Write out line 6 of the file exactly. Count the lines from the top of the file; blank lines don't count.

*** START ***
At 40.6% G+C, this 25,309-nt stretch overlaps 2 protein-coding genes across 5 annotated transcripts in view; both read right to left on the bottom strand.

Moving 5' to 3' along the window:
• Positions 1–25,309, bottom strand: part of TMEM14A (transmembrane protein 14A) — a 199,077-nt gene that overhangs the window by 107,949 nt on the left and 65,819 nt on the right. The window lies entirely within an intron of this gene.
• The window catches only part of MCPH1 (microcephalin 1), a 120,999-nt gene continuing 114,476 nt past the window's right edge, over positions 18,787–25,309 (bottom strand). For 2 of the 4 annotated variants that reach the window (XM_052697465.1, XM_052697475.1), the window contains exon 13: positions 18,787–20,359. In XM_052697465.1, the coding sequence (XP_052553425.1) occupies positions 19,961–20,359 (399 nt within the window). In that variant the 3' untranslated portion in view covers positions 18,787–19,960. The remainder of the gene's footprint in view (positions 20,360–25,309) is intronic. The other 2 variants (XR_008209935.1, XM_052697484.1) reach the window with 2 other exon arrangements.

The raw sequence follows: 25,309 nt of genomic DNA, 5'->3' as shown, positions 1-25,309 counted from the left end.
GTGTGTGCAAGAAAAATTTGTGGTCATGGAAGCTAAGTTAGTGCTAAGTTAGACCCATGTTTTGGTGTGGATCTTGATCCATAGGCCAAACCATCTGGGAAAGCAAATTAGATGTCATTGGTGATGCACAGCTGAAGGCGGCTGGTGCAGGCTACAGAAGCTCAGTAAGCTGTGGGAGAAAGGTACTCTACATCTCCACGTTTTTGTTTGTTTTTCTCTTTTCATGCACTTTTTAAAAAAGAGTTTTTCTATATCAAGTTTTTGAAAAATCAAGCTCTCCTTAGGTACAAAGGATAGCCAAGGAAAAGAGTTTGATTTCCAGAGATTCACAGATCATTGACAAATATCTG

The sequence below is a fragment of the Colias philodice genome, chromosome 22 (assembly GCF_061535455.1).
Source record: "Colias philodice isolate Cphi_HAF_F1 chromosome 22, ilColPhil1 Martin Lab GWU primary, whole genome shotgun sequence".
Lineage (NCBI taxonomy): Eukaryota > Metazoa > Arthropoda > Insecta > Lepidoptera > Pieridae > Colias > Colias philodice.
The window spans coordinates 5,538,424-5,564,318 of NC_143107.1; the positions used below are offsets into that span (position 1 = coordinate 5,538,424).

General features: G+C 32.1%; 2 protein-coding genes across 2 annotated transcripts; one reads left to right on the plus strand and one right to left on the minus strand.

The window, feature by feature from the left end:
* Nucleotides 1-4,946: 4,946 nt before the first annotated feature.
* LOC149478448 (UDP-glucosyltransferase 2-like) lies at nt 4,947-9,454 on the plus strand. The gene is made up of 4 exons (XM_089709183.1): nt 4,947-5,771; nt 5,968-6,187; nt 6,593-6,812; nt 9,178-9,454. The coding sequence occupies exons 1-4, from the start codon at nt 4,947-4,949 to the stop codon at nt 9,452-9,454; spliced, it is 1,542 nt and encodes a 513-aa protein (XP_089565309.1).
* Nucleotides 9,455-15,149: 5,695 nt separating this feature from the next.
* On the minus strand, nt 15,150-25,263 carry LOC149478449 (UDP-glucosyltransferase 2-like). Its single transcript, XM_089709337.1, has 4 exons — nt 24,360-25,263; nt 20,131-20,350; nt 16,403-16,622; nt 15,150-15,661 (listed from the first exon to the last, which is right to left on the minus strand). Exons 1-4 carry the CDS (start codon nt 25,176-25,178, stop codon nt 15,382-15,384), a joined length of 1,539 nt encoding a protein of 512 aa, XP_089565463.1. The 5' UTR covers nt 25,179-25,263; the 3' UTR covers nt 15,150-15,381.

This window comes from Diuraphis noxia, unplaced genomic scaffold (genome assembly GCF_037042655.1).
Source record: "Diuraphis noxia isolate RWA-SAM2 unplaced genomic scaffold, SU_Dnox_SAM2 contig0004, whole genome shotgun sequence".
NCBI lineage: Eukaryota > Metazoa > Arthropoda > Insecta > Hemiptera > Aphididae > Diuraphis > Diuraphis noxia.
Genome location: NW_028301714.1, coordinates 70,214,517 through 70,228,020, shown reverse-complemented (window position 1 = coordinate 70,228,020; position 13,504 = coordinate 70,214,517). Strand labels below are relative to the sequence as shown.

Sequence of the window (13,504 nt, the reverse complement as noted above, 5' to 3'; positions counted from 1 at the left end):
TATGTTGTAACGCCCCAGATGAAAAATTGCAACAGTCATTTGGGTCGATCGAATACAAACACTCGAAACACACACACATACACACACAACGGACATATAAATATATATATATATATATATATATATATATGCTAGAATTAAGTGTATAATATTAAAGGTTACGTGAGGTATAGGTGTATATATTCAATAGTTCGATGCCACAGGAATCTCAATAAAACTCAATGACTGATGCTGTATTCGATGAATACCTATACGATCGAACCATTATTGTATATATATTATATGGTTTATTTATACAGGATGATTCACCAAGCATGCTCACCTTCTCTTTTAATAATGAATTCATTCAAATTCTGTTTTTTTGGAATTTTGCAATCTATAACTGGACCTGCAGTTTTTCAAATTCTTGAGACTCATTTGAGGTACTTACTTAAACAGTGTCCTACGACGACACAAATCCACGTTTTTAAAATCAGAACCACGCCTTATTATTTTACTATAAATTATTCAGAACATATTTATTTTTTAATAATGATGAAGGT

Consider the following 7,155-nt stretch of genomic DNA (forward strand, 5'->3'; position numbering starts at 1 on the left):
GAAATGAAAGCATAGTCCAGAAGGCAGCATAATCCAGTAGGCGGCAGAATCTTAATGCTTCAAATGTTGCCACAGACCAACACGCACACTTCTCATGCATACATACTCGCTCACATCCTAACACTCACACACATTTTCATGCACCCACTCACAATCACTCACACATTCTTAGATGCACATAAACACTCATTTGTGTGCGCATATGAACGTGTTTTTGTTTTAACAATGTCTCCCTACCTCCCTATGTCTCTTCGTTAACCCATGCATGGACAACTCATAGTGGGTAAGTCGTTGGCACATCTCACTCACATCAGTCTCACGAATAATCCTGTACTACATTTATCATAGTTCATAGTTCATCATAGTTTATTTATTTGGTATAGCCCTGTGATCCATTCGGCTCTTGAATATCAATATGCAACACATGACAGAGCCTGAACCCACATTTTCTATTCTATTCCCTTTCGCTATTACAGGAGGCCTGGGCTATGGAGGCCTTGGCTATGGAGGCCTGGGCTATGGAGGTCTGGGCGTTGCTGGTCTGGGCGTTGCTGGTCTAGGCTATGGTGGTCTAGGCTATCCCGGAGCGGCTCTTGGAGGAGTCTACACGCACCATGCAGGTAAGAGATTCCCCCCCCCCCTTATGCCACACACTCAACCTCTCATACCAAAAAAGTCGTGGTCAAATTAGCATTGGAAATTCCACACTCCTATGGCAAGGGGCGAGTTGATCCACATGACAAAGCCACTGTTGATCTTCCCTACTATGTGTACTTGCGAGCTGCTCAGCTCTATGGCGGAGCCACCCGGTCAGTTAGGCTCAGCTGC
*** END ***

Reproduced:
GTGTGTGCAAGAAAAATTTGTGGTCATGGAAGCTAAGTTAGTGCTAAGTTAGACCCATGTTTTGGTGTGGATCTTGATCCATAGGCCAAACCATCTGGGAAAGCAAATTAGATGTCATTGGTGATGCACAGCTGAAGGCGGCTGGTGCAGGCTACAGAAGCTCAGTAAGCTGTGGGAGAAAGGTACTCTACATCTCCACGTTTTTGTTTGTTTTTCTCTTTTCATGCACTTTTTAAAAAAGAGTTTTTCTATATCAAGTTTTTGAAAAATCAAGCTCTCCTTAGGTACAAAGGATAGCCAAGGAAAAGAGTTTGATTTCCAGAGATTCACAGATCATTGACAAATATCTG